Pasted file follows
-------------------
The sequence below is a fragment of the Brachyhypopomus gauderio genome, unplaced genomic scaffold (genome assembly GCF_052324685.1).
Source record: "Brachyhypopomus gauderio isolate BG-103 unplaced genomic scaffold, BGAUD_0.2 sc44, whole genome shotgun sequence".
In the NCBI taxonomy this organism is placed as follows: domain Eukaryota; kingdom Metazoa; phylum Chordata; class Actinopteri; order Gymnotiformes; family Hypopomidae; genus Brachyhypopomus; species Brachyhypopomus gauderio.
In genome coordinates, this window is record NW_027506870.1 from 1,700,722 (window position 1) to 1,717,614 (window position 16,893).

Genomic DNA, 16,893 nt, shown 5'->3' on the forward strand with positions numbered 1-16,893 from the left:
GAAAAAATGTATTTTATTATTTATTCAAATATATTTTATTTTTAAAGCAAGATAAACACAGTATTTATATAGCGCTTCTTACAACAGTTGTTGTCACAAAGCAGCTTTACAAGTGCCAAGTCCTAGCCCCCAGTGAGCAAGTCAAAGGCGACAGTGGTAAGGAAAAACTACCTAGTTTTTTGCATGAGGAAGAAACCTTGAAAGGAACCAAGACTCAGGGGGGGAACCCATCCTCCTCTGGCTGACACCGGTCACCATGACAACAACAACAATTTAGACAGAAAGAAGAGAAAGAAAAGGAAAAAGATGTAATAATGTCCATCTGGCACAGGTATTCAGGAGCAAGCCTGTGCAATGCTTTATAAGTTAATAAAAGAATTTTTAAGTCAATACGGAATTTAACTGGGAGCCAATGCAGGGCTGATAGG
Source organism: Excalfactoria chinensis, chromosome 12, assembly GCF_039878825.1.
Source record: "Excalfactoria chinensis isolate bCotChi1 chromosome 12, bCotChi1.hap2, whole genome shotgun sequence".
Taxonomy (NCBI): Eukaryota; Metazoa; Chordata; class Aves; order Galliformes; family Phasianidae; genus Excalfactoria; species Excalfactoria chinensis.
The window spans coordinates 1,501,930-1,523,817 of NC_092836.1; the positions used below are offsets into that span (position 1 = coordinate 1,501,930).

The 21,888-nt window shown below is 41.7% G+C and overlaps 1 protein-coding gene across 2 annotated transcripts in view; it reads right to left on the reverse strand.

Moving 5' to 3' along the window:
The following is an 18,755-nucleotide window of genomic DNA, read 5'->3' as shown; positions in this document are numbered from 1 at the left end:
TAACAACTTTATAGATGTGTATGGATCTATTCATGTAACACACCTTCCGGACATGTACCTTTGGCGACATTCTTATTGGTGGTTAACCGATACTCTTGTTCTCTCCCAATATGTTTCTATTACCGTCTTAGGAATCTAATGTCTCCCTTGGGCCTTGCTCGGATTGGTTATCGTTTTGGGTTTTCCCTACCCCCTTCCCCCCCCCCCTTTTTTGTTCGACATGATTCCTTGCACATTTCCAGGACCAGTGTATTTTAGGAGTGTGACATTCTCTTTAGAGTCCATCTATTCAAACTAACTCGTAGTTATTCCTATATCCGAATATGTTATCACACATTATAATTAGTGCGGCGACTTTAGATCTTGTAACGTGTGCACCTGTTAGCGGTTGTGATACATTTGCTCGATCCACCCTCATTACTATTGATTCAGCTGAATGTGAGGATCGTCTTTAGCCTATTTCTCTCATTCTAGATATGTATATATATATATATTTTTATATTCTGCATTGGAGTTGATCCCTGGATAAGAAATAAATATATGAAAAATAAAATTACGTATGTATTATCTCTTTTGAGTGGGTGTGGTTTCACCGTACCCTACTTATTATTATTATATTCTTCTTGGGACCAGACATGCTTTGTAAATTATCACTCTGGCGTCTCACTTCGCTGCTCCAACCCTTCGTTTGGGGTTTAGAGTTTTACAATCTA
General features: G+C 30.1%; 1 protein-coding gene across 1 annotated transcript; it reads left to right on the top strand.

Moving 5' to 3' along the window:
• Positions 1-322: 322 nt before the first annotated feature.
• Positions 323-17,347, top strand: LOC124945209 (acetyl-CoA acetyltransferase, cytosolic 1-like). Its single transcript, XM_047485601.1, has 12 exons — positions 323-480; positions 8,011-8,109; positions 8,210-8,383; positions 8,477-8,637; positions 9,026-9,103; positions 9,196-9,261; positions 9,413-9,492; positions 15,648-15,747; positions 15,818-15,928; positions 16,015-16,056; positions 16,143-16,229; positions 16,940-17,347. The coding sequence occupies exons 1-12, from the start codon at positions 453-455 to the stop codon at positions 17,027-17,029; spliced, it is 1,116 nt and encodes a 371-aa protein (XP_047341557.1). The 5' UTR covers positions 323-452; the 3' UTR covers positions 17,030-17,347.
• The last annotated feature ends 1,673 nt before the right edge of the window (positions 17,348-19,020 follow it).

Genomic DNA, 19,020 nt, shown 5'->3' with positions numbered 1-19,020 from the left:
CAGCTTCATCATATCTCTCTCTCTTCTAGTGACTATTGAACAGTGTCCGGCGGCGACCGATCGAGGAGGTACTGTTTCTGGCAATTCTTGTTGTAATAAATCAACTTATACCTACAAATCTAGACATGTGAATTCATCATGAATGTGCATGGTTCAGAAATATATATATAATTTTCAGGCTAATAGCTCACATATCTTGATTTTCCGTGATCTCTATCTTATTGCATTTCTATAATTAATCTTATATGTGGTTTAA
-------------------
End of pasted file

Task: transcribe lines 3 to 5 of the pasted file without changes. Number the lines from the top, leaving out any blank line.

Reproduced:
In the NCBI taxonomy this organism is placed as follows: domain Eukaryota; kingdom Metazoa; phylum Chordata; class Actinopteri; order Gymnotiformes; family Hypopomidae; genus Brachyhypopomus; species Brachyhypopomus gauderio.
In genome coordinates, this window is record NW_027506870.1 from 1,700,722 (window position 1) to 1,717,614 (window position 16,893).

Genomic DNA, 16,893 nt, shown 5'->3' on the forward strand with positions numbered 1-16,893 from the left: